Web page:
Arabic Tops Defense Language School Offerings
By Donna Miles
American Forces Press Service
MONTEREY, Calif., Aug. 11, 2005 Twenty years ago, when the Berlin Wall still divided Germany and the Cold War was still raging, the unofficial fighting words for most students at the Defense Language Institute here were: "We're learning Russian so you don't have to."
Army Spc. John Martin practices up on his Arabic skills at a Defense Language Institute language lab. Photo by Petty Officer 2nd Class Grant Probst, USN
(Click photo for screen-resolution image);high-resolution image available.
Today, DLI still has a respectable Russian Studies program, but 70 percent of its students are now studying Arabic, Korean and Chinese, according to Army Col. Michael Simone, school commandant. Almost one-third of the school's 3,500 to 3,600 students are enrolled in its three Arabic Studies schools.
Retired Air Force Master Sgt. Ken White began his military career as a Russian linguist but switched to Arabic after the Gulf War, when all eyes began to focus on the Middle East. Now, as a military language instructor at DLI, he sees that Arabic has "only become more in demand," with an increasing student load and ever-higher standards in the program of instruction.
Ismail Bolotok, a native of Syria, was among just 18 Arabic instructors when he joined the DLI staff in 1975. Today, he's among 300 Arabic instructors at DLI, and their student load has increased tenfold, to about 1,000.
"We're the king of the hill now," said Bolotok, now a team leader who serves as a coordinator between students, teachers and the department chair.
Arabic is among DLI's more difficult languages, with a whole different set of rules from English and other Germanic and Romance languages. Arabic text runs from right to left and the grammar is ordered differently from English, Bolok explained.
So to teach Arabic to a native English speaker, "You almost have to take the student's head and twist it around," he said.
The 63-week program of instruction, taught at a third- and fourth-year college level, requires hard work on the part of students and "patience, persistence and caring" from instructors, Bolotok said.
Unlike in the past, when students learned by memorizing scripted texts, DLI now uses "a very global approach" that relies heavily on authentic Arabic newspapers, broadcasts and Internet materials. They regularly listen to and read these materials, which instructors say better reflect the style of Arabic they're likely to encounter on the job and in the streets.
Authentic materials help students grasp not only Arabic language skills, but also an insight into the Arabic culture. They show students" how the Arabs view world events," White said, an understanding that will help them immeasurably when they report to their units.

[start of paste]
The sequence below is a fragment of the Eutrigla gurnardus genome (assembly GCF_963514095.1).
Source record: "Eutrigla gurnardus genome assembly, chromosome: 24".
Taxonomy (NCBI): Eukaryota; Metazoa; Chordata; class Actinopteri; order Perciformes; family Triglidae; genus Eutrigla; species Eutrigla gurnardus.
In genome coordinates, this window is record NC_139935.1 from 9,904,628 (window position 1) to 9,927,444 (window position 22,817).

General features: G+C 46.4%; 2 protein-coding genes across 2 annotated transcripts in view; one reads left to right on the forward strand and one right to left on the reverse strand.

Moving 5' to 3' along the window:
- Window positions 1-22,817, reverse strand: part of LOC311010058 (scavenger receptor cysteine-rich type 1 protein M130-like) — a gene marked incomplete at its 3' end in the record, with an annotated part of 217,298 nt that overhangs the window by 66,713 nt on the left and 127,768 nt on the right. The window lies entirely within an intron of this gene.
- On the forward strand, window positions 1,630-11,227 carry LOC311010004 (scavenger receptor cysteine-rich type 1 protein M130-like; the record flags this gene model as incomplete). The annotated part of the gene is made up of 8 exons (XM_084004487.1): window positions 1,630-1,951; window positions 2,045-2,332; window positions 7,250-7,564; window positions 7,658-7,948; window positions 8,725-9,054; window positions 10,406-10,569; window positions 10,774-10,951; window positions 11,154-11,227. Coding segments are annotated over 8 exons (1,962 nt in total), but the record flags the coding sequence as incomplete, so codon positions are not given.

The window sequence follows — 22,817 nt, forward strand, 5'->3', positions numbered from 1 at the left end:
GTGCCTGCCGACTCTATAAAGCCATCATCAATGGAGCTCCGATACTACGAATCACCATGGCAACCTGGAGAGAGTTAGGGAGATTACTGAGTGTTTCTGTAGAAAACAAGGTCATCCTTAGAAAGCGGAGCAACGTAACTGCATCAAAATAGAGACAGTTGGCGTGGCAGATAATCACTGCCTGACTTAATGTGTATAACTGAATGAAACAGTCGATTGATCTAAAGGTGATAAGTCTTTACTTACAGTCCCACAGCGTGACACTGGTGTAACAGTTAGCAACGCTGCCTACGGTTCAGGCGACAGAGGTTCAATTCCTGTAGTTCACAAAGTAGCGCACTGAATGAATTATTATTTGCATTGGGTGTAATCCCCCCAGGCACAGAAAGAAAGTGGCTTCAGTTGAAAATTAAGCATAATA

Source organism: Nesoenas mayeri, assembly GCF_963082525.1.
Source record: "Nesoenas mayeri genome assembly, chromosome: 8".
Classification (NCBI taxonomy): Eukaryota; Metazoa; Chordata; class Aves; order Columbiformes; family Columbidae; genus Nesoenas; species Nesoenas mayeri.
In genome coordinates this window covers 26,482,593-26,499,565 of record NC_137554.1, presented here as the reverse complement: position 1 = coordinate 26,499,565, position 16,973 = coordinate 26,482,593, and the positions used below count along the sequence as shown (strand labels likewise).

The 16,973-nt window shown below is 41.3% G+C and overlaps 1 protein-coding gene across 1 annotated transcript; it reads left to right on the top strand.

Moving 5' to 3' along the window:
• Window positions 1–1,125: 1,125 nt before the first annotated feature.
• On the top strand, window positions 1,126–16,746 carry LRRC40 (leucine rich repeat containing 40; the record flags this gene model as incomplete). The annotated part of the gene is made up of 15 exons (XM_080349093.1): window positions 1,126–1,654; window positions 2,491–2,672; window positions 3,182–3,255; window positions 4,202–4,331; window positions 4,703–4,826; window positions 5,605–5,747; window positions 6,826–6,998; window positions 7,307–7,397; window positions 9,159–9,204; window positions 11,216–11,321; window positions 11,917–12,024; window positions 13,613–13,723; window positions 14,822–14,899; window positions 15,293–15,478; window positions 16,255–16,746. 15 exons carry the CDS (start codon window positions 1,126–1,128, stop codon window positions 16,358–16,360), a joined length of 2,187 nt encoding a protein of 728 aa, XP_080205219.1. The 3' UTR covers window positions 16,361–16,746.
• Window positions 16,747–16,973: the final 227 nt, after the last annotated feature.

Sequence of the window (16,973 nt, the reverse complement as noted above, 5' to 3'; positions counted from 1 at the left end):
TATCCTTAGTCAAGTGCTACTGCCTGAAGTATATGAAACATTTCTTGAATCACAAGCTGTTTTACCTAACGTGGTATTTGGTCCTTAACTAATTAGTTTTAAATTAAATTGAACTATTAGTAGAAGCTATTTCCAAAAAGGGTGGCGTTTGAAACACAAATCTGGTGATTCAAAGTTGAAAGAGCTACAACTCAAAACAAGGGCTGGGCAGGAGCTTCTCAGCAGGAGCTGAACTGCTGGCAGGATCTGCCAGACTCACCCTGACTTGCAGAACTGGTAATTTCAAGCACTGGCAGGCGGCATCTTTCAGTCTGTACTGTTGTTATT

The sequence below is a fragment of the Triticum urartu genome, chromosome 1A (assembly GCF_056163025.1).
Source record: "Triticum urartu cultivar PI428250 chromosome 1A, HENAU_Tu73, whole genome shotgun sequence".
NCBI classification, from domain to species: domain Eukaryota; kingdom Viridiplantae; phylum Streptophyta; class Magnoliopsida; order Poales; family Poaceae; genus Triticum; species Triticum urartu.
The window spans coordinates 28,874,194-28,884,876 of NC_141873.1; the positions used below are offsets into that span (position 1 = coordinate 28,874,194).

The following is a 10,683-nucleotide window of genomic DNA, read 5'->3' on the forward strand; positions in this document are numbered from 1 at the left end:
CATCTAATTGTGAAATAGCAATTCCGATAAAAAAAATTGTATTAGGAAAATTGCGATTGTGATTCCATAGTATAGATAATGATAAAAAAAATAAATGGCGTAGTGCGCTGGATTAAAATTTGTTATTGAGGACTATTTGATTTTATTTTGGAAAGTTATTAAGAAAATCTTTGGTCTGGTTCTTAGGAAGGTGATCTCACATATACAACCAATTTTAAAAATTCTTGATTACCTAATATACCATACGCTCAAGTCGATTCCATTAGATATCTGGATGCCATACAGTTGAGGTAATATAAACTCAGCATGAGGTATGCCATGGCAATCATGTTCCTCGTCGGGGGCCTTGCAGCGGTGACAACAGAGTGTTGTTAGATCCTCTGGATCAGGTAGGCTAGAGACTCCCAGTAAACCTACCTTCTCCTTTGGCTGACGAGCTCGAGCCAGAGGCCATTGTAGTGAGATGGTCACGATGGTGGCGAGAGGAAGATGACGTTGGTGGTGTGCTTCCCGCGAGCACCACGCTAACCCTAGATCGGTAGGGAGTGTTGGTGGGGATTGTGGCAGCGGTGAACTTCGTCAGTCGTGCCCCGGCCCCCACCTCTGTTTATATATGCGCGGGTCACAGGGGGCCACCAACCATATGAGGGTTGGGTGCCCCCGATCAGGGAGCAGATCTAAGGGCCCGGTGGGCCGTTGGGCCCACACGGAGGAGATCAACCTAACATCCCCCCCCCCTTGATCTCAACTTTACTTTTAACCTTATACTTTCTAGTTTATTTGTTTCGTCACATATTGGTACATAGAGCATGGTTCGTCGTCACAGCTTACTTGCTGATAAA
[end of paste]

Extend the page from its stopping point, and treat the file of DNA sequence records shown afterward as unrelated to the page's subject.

"People in the field say it's so important to have an understanding of the culture and the religion," White said. "And if you don't understand that, all you have are just words."
Marine Lance Cpl. Ray Richards, who will graduate from the Arabic Studies program in February, said his class has moved beyond simply learning words and making direct translations. Now, an assignment is likely to involve evaluating an Arabic cartoon and writing an explanation of what message they believe the cartoonist was trying to get across.
Reaching that level of comprehension takes time - six to seven hours of classroom work a day, and at least two hours of homework every night. But to keep pace with the instruction, Richards said he takes extra time every day to read and listen to Arabic news.
"A lot of it is self-discipline. You have to make sure you're putting in the time you need to learn what you need to learn," Richards said. "If you're spending less than two-and-a-half hours a night on Arabic work, you're probably not putting in enough time."
Bolotok said better teaching methods and more use of computers and authentic materials in coursework is proving "far more successful" than the old "assembly line" method of instruction. "We're very comfortable that when a student graduates, they can go out and manipulate the language," he said.
And instructors and students alike recognize that DLI graduates need to have a firm grasp of their new language when they report to their units and in many cases, deploy to Iraq and Afghanistan.
"I can't let them go to the field without knowing they have the skills and language levels they need," Bolotok said. "If they fail on the outside, they are on the front line between us and the enemy. And is a student 'mis-translates' something and the message gets garbled, your life and mine could be in jeopardy."
Army Sgt. 1st Class David Villarreal, an Arabic military language instructor at DLI, knows firsthand the value linguists bring to their commanders and fellow troops. As a translator for the 3rd Armored Cavalry Regiment in Iraq, he provided an important link between the unit and the Iraqi people.
"The colonel relied on us to know the language and the culture, and the Iraqis were very willing to communicate with us," Villarreal said. "In any kind of mission, communication is critical, and we help ensure that that communication could take place."
, Villarreal said he tries to give servicemembers he teaches, who will follow in his footsteps, a glimpse into what will be expected of them when they arrive at their units.
Army Pvt. Krystal Bradley, 10 weeks into the Arabic Studies program, said she's working "to absorb as much language and culture as I can" so she'll be prepared for her first assignment as a cryptologist.
"When I joined the Army, I figured that I would be going to Iraq," she said. "I want to be on the front lines, doing what I can and also helping the people of Iraq get back on their feet."
"And I figure that better I'm able to grasp Arabic here at DLI, the better prepared I'll be to do that," she said.